THREE projects in Yorkshire have won funding to cut energy bills for the NHS.
The biggest scheme at a cost of £2.9m will be at Sheffield Teaching Hospitals NHS Foundation Trust which will save £810,000 a year on hot water.
In a separate project worth £150,000, the Sheffield Health & Social Care NHS Foundation Trust will install a combined heat and power centre at the Michael Carlisle centre in Nether Edge. The trust will also save more cash in a £16,000 project to install a system to automatically shut down computers.
Together the schemes are expected to make nearly £1m in savings.
Health Minister Dan Poulter said the schemes were among 69 across the country worth £50m which have been approved and will cut the NHS energy bill by £13.7m a year.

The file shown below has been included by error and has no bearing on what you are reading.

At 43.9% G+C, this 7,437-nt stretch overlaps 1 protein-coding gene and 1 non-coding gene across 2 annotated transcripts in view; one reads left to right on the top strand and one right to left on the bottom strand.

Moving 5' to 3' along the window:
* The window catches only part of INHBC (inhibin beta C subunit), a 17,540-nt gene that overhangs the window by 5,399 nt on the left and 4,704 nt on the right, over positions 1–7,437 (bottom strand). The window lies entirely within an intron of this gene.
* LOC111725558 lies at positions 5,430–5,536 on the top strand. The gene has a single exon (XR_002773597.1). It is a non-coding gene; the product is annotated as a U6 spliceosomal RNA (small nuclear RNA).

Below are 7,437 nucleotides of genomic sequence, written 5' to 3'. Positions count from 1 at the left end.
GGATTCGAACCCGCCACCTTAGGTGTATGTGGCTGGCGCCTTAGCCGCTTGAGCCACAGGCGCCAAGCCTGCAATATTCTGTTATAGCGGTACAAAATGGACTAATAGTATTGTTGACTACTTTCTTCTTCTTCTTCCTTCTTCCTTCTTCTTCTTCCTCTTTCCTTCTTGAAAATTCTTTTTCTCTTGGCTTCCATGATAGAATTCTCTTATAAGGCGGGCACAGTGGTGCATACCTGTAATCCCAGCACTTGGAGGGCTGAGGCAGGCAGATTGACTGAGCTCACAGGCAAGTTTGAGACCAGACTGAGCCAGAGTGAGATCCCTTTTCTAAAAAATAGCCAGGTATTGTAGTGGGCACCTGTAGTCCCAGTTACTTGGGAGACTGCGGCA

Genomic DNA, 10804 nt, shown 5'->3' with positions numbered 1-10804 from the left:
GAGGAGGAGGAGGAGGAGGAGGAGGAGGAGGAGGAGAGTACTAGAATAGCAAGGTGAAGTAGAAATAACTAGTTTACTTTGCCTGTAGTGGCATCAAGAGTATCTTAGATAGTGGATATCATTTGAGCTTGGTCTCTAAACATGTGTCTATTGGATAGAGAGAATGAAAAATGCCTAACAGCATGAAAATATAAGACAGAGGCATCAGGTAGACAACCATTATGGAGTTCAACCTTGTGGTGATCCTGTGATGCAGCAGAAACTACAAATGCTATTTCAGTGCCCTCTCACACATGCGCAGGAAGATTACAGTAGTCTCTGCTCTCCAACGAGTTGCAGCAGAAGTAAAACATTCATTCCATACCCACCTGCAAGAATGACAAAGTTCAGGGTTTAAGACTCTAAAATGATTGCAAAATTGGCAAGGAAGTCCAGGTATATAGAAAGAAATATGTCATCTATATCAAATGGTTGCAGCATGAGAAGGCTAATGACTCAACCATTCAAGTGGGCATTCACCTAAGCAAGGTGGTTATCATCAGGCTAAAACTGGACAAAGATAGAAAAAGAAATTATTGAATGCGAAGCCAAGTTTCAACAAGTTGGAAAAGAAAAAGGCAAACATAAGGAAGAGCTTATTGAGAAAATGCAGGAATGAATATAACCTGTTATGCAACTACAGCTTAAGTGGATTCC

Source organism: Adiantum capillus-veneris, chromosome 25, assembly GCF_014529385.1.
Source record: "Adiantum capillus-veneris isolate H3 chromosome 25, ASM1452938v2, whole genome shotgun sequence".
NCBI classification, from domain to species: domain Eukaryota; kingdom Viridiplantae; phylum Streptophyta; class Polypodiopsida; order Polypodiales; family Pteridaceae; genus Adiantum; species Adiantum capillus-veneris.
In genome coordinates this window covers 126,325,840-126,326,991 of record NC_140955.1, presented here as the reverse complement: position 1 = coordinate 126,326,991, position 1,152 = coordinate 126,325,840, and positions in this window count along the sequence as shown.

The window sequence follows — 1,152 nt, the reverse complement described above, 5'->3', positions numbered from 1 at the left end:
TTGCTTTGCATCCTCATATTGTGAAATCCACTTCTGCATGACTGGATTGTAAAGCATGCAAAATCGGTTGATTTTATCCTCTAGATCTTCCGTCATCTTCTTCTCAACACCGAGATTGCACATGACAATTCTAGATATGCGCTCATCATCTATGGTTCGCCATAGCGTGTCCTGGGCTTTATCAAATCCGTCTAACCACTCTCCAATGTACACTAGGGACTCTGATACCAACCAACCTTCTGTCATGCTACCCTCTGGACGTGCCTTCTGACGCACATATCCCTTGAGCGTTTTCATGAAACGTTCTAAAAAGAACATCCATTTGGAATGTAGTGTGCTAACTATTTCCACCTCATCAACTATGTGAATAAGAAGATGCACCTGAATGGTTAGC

“The NHS is one of the largest users of energy in the country, making it increasingly more important to work efficiently to help save the environment, cut energy waste and save money,” he said.
“These schemes show a range of innovative ways the NHS can make improvements to help reduce energy inefficiencies, as well as cutting the energy bill – money that will be reinvested directly in to patient care.”
The NHS spends about £600m a year on energy. Hospitals run a 365-day-a-year service and it takes a huge amount of energy to power life-saving equipment such as intensive care beds.